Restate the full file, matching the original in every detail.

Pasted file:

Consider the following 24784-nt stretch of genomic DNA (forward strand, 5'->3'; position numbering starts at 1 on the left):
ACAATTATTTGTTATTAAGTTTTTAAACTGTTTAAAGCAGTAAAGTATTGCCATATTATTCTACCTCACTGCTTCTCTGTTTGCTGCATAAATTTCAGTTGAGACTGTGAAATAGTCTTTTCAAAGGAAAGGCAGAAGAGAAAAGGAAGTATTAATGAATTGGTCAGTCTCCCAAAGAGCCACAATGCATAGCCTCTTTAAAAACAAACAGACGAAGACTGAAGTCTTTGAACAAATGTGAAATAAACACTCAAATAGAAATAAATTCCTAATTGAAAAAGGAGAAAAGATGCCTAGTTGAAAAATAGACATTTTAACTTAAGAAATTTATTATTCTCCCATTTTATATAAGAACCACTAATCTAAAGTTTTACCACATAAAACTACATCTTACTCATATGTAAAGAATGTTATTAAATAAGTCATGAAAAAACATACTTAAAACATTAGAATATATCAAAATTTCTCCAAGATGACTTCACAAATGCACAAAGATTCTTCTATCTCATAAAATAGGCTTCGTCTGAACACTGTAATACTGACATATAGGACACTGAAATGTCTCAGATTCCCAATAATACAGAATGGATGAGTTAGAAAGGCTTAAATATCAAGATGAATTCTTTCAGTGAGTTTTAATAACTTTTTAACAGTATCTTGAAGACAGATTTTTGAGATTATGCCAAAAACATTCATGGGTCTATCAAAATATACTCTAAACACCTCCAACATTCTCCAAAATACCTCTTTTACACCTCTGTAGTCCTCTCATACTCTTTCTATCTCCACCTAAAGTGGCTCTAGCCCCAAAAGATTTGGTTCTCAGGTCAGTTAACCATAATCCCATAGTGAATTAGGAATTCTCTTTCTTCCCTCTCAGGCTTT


Consider the following 24784-nt stretch of genomic DNA (forward strand, 5'->3'; position numbering starts at 1 on the left):
ACAATTATTTGTTATTAAGTTTTTAAACTGTTTAAAGCAGTAAAGTATTGCCATATTATTCTACCTCACTGCTTCTCTGTTTGCTGCATAAATTTCAGTTGAGACTGTGAAATAGTCTTTTCAAAGGAAAGGCAGAAGAGAAAAGGAAGTATTAATGAATTGGTCAGTCTCCCAAAGAGCCACAATGCATAGCCTCTTTAAAAACAAACAGACGAAGACTGAAGTCTTTGAACAAATGTGAAATAAACACTCAAATAGAAATAAATTCCTAATTGAAAAAGGAGAAAAGATGCCTAGTTGAAAAATAGACATTTTAACTTAAGAAATTTATTATTCTCCCATTTTATATAAGAACCACTAATCTAAAGTTTTACCACATAAAACTACATCTTACTCATATGTAAAGAATGTTATTAAATAAGTCATGAAAAAACATACTTAAAACATTAGAATATATCAAAATTTCTCCAAGATGACTTCACAAATGCACAAAGATTCTTCTATCTCATAAAATAGGCTTCGTCTGAACACTGTAATACTGACATATAGGACACTGAAATGTCTCAGATTCCCAATAATACAGAATGGATGAGTTAGAAAGGCTTAAATATCAAGATGAATTCTTTCAGTGAGTTTTAATAACTTTTTAACAGTATCTTGAAGACAGATTTTTGAGATTATGCCAAAAACATTCATGGGTCTATCAAAATATACTCTAAACACCTCCAACATTCTCCAAAATACCTCTTTTACACCTCTGTAGTCCTCTCATACTCTTTCTATCTCCACCTAAAGTGGCTCTAGCCCCAAAAGATTTGGTTCTCAGGTCAGTTAACCATAATCCCATAGTGAATTAGGAATTCTCTTTCTTCCCTCTCAGGCTTT